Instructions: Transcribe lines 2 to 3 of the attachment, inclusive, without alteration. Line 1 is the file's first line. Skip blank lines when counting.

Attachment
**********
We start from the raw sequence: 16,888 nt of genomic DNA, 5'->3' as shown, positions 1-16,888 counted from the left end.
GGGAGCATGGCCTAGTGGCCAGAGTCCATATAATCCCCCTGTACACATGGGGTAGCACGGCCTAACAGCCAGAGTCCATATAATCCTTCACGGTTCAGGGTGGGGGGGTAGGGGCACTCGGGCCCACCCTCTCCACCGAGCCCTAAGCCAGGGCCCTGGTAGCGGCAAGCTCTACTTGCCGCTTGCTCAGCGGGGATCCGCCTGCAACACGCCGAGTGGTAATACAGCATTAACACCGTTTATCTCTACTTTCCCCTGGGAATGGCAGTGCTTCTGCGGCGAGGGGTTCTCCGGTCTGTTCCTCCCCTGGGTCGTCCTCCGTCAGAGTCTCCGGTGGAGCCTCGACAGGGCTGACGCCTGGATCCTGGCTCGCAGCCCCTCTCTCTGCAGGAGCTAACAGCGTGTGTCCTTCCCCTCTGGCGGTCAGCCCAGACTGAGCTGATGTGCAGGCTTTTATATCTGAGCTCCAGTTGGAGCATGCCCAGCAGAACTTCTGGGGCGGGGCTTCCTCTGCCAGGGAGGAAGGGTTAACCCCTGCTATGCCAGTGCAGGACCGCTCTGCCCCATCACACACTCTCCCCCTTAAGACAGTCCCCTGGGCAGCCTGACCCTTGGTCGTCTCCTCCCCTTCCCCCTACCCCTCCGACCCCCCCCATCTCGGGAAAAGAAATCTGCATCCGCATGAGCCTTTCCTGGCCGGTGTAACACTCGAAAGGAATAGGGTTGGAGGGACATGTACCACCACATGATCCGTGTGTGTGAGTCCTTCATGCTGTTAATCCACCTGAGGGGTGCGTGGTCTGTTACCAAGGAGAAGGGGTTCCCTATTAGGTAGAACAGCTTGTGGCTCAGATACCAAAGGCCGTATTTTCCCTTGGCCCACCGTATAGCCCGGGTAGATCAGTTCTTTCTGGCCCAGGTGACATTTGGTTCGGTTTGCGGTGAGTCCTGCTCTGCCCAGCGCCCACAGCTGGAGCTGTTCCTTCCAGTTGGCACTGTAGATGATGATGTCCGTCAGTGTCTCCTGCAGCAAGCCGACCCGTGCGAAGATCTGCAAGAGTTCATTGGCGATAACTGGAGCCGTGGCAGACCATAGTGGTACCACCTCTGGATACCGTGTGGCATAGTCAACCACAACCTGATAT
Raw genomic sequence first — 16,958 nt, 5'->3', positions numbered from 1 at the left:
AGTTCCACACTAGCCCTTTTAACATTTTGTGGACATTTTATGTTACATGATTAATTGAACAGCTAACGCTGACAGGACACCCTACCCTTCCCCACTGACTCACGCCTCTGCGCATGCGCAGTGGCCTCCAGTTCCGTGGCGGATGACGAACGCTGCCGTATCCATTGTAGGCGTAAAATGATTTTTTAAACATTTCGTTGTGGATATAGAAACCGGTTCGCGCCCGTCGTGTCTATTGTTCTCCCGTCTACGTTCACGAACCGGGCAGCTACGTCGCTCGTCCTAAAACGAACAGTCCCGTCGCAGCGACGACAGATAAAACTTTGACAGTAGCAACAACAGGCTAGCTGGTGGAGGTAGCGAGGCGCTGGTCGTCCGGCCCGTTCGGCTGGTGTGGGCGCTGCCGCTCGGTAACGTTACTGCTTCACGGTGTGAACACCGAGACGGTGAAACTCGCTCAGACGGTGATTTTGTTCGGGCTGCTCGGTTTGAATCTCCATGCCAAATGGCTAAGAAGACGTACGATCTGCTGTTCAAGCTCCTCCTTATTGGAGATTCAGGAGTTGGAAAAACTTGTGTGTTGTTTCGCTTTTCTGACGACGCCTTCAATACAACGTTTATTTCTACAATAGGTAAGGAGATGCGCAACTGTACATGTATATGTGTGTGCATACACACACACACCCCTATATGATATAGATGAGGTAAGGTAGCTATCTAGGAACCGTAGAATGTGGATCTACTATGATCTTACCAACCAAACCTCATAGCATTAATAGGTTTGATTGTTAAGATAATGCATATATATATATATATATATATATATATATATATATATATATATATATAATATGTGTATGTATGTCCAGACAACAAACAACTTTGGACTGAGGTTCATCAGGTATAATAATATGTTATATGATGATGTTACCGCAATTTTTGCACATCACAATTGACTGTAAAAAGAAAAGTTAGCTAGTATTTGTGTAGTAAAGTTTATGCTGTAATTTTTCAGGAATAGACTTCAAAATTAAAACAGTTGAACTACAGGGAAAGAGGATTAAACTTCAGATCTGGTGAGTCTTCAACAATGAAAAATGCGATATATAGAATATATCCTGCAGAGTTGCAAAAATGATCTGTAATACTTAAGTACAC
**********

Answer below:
GGGAGCATGGCCTAGTGGCCAGAGTCCATATAATCCCCCTGTACACATGGGGTAGCACGGCCTAACAGCCAGAGTCCATATAATCCTTCACGGTTCAGGGTGGGGGGGTAGGGGCACTCGGGCCCACCCTCTCCACCGAGCCCTAAGCCAGGGCCCTGGTAGCGGCAAGCTCTACTTGCCGCTTGCTCAGCGGGGATCCGCCTGCAACACGCCGAGTGGTAATACAGCATTAACACCGTTTATCTCTACTTTCCCCTGGGAATGGCAGTGCTTCTGCGGCGAGGGGTTCTCCGGTCTGTTCCTCCCCTGGGTCGTCCTCCGTCAGAGTCTCCGGTGGAGCCTCGACAGGGCTGACGCCTGGATCCTGGCTCGCAGCCCCTCTCTCTGCAGGAGCTAACAGCGTGTGTCCTTCCCCTCTGGCGGTCAGCCCAGACTGAGCTGATGTGCAGGCTTTTATATCTGAGCTCCAGTTGGAGCATGCCCAGCAGAACTTCTGGGGCGGGGCTTCCTCTGCCAGGGAGGAAGGGTTAACCCCTGCTATGCCAGTGCAGGACCGCTCTGCCCCATCACACACTCTCCCCCTTAAGACAGTCCCCTGGGCAGCCTGACCCTTGGTCGTCTCCTCCCCTTCCCCCTACCCCTCCGACCCCCCCCATCTCGGGAAAAGAAATCTGCATCCGCATGAGCCTTTCCTGGCCGGTGTAACACTCGAAAGGAATAGGGTTGGAGGGACATGTACCACCACATGATCCGTGTGTGTGAGTCCTTCATGCTGTTAATCCACCTGAGGGGTGCGTGGTCTGTTACCAAGGAGAAGGGGTTCCCTATTAGGTAGAACAGCTTGTGGCTCAGATACCAAAGGCCGTATTTTCCCTTGGCCCACCGTATAGCCCGGGTAGATCAGTTCTTTCTGGCCCAGGTGACATTTGGTTCGGTTTGCGGTGAGTCCTGCTCTGCCCAGCGCCCACAGCTGGAGCTGTTCCTTCCAGTTGGCACTGTAGATGATGATGTCCGTCAGTGTCTCCTGCAGCAAGCCGACCCGTGCGAAGATCTGCAAGAGTTCATTGGCGATAACTGGAGCCGTGGCAGACCATAGTGGTACCACCTCTGGATACCGTGTGGCATAGTCAACCACAACCTGATAT
Raw genomic sequence first — 16,958 nt, 5'->3', positions numbered from 1 at the left: